How to Hunt Waterfowl Using the onX Hunt App

December 11, 2019 | Hunt

The onX Hunt App can be used cross-functionally across all species of game in the United States, but waterfowl hunters have as strong of a use case for the Hunt App as anyone.

The onX office has more than a handful of hardcore waterfowlers who put the Hunt App to the test each and every weekend from late September well into January. Here’s a look at the features we find ourselves using most often throughout the migration.

E-Scouting

The use of our Web Map can quickly help you narrow down great areas to put in some windshield time to find birds and help save you some gas money. Using our aerial imagery, you can find potholes, marshes, creeks, rivers, irrigation ditches and overlooked pieces of water that will hold birds. Couple that with agricultural fields or other known food sources within close proximity to this water and you’ll have a great start on effective scouting.

Screenshot of the onX Hunt Web Map, used for scouting and e-scouting before going waterfowl hunting.

Scouting

It could be argued that successful waterfowl hunting is more dependent on scouting than any other type of hunting. With feeding and roosting patterns changing almost daily for much of the season, waterfowlers have to be extremely dynamic. This usually means putting miles on your rig in search of what birds are doing.

Of course, our Public / Private Layers play a huge part in this. These layers not only allow you to hone in on public ground that holds birds, but also allows you to track down the correct landowner to seek permission from— which we will get to shortly.

One feature I always use when scouting is our Tracker. I turn it on when I leave the house and let it track my entire scout, allowing me to know exactly where I’ve been on each and every scouting mission. This data becomes especially useful if you have other buddies out scouting as well so you can compare and contrast on where you have and, just as importantly, have not checked out. These tracks are also useful year over year; often times you’ll find birds using similar and sometimes even the same pieces of water or food sources year after year. This will help you cut down on your scouting time and maximize your time in the blind.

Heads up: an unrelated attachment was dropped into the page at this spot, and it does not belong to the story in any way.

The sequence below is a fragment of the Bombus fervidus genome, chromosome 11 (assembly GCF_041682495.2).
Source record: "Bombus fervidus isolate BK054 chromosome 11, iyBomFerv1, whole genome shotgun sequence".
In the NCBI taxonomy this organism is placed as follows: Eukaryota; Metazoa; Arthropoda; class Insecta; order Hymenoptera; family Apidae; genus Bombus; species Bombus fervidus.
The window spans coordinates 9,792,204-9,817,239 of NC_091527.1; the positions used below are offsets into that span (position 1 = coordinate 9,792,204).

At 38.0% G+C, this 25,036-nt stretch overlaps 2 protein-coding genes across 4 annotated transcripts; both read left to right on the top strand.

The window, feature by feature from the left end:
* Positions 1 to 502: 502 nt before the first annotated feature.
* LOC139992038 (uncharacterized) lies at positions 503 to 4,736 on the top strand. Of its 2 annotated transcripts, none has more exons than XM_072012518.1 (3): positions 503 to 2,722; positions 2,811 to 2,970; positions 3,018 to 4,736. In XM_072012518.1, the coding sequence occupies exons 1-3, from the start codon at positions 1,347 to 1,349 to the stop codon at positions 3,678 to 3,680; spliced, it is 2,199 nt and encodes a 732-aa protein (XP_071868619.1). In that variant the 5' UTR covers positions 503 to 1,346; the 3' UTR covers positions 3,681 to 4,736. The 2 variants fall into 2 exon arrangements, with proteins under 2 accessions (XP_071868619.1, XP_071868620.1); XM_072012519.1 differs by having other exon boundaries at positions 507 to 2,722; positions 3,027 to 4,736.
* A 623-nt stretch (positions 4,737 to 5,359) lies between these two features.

Screenshot of the onX Hunt App with Waypoints while waterfowl hunting.

Sharing

The ability to share scouting Tracks and Waypoints has become essential (read how to share map Markups here), especially when doing freelance hunts. This helps you get the most out of your scouting, ensuring you are covering different ground and keeping a history of where your group has and has not been. You can also instantly share Waypoints with one another where you find birds, noting whether they are ducks or geese as well as giving each other a better idea of what types of food and water birds are keying on at that particular time.

Man hunting waterfowl with black lab at his side in field.

Obtaining Permission

The largest hurdle of waterfowl hunting is often finding who owns the property you find birds piling into. With the Hunt App, this is now a problem of the past. With the most up-to-date land ownership on the market, our Private Land Ownership Layer will not only give you the tax address of the registered owner of each property, but the associated name as well.

Here’s some tips we’ve found have increased our success of gaining access when knocking on doors:

  • Wear street clothes when knocking on doors; it makes you feel more approachable.
  • Greet them by last name to establish validity, such as “Hello Mr. Williams, my name is…”.
  • Step away from the door after knocking and give them a chance to approach you; it makes the situation less intimidating.
  • Choose just one or two people to knock on the door. Having to answer the door to a crew of unfamiliar people can be daunting.
  • If hunting with kids, be sure to bring them with you to the door. It’s always more difficult for folks to say “no” to a youngster.

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Using Waypoints

One of the best tools in the onX Hunt App for waterfowlers is Waypoints. Here are just a few ways Waypoints can be used:

  • Marking where you find birds when scouting
  • Marking cripples
  • Blind locations
  • The truck or boat ramp
  • Landowners you have permission from as well as folks you intend to ask for permission
  • Access points to drive into fields
  • Areas you intend to scout

Using our different color options to mark ducks, geese, cranes and other species you may chase will keep your map far more organized.

Photos can also be attached to Waypoints. When you find birds, snap a photo and attach it to that particular Waypoint (read how to add photos to Waypoints here). When you follow up your scout hunting that area, you can then set a more natural decoy spread based on what you saw live birds doing.

Man hunting geese and setting decoys in a pond at dawn.

Weather

Our newly-updated Wind & Weather feature now provides weather updates from nearly 10x the number of weather stations we’ve previously been able to access, via Weather Underground. This density of reporting stations provides hunters with extremely localized current and forecasted weather incorporated into the Hunt App. This will help you pick the most conducive days to be in the blind as well as help you plan your hunt around the forecasted wind direction.

Offline Maps

With Offline Maps, you can access saved maps from anywhere and easily locate yourself in the field. The GPS in your mobile device works perfectly offline, even when the network is nonexistent. So prepare your maps beforehand, save them as Offline Maps on your phone and rest assured that even if you lose cellular service, you’ll know where you stand.

Header Image: Wade Shoemaker